Stoichiometry allows us to use the balanced equation to calculate the amounts of product and/or reactant involved in a reaction. Because the starting material will be a pure compound, it will be possible - to check the validity of the technique by comparing the amount of copper(II) oxide predicted theoretically to the amount experimentally obtained.
Copper(II) pentahydrate will be dissolved in water and reacted using a double replacement reaction with sodium hydroxide. The addition of hydroxide ions to a solution containing copper(II) ions results in the precipitation of copper(II) hydroxide.
CuSO4 + 2 NaOH Cu(OH)2(s) + Na2SO4
Subsequent heating of the copper(II) hydroxide results in its decomposition to copper(II) oxide and water.
Cu(OH)2(s) + CuO(s) + 2 H2O
The CuO can be quantitatively filtered, dried and weighed. The overall reaction for the sequence is:
CuSO4•5H2O(s) + 2 NaOH(aq) CuO(s) + Na2SO4(aq) + 6 H2O(l)
You will perform the sequence above with an accurately weighed amount of CuSO4•5H2O. From this amount it is possible to calculate the amount of copper(II) oxide that should be formed (the theoretical yield). By performing the experiment, the experimental (actual) yield is obtained and this value is compared with the theoretical yield. Thus the %yield is
A percent yield close to 100% indicates that the technique is sound and could be used as a quantitative analysis technique for copper.
1. Tare a clean, dry 150 mL beaker on the balance. Add between 1.8 and 2.2 grams of copper(II) sulfate pentahydrate (CuSO4•5H2O) into the beaker. Record to the nearest mg.
2. Add 10.0 mL of distilled water to the beaker and dissolve the copper salt by swirling. Then add 10.0 mL of 6.0 M NaOH to the solution with stirring.
3. Prepare for heating using the iron ring and wire gauze as shown in pre lab.
4. Place a watch glass over the beaker and heat the mixture to the boiling point. Try to avoid splattering especially onto the watch glass. If splattering occurs use a wash bottle to wash all the solid back down into the solution.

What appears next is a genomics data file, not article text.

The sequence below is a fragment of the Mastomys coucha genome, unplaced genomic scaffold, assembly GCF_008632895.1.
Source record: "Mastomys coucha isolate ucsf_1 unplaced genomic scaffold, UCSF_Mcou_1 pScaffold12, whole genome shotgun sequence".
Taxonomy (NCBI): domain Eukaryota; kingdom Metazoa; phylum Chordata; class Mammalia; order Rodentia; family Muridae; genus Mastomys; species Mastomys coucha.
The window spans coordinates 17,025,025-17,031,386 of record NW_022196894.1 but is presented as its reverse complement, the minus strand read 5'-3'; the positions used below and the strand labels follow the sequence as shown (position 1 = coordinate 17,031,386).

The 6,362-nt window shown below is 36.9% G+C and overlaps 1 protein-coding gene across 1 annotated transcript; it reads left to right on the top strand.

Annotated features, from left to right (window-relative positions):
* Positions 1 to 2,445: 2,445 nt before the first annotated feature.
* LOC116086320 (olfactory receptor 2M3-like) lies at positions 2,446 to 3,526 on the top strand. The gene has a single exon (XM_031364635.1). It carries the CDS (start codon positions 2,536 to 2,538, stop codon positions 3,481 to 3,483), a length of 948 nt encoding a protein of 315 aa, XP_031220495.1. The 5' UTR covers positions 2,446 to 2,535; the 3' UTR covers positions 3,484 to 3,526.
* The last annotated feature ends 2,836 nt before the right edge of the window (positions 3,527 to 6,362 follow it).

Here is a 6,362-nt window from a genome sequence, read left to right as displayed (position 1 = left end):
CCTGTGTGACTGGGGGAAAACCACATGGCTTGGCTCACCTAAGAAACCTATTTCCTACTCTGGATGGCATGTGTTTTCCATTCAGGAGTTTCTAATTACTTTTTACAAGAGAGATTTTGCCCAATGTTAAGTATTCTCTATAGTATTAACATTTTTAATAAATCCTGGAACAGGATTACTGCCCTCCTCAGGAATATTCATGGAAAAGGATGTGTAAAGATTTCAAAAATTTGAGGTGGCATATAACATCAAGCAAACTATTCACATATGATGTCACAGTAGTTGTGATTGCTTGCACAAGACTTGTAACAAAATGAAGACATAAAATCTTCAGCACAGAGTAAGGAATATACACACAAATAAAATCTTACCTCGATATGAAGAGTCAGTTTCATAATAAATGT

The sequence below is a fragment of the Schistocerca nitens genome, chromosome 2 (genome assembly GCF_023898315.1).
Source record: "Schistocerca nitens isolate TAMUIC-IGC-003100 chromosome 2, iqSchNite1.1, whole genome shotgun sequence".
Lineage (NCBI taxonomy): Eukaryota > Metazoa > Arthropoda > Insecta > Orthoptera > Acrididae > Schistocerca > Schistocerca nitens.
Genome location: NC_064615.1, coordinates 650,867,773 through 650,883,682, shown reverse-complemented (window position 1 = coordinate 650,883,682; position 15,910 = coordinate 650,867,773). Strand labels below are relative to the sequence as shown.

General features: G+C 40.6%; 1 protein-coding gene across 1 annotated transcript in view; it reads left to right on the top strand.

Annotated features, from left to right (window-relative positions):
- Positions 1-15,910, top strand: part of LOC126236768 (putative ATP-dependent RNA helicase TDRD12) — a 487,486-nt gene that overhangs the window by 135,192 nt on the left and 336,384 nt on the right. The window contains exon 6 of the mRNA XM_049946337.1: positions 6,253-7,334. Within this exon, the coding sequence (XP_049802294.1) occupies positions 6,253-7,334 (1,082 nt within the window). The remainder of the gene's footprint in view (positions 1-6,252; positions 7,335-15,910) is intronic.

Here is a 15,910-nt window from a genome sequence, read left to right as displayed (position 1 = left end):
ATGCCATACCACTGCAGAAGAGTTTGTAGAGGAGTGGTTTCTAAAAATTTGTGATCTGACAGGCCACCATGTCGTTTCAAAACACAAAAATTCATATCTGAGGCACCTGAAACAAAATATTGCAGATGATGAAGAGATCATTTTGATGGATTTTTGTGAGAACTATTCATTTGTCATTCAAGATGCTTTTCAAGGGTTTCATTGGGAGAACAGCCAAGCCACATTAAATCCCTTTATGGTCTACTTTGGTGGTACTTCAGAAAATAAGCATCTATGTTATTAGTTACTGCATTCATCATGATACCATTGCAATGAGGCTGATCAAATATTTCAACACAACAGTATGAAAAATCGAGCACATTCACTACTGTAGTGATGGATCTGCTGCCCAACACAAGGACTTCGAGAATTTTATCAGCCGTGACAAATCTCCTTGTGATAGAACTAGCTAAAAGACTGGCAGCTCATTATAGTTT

5. Heat until all of the blue solid has been decomposed to black copper(II) oxide (CuO).
6. Allow the mixture to cool while you prepare for vacuum filtration.
7. Obtain a Büchner funnel, 5.0 cm diameter piece of filter paper, filtration flask, neoprene adapter, and thick rubber hose. Set up for filtration as shown in pre lab. Pre-weigh your filter paper and record its mass before filtering.
8. Place the filter paper in the funnel, turn on the water, and moisten the filter paper using your wash bottle. Secure the vacuum with both hands and press the Büchner funnel gently into the neck of the filtration flask.
9. Test your vacuum system by squirting a few mL of distilled water onto the filter paper. The water should be sucked through the filter paper and into the flask almost immediately.
10. When the vacuum has been established transfer the previously heated mixture to the filter paper. When all the liquid has been transferred to the funnel, use a wash bottle to direct squirts of water at the remaining solid in the beaker and transfer this mixture to the funnel. Continue this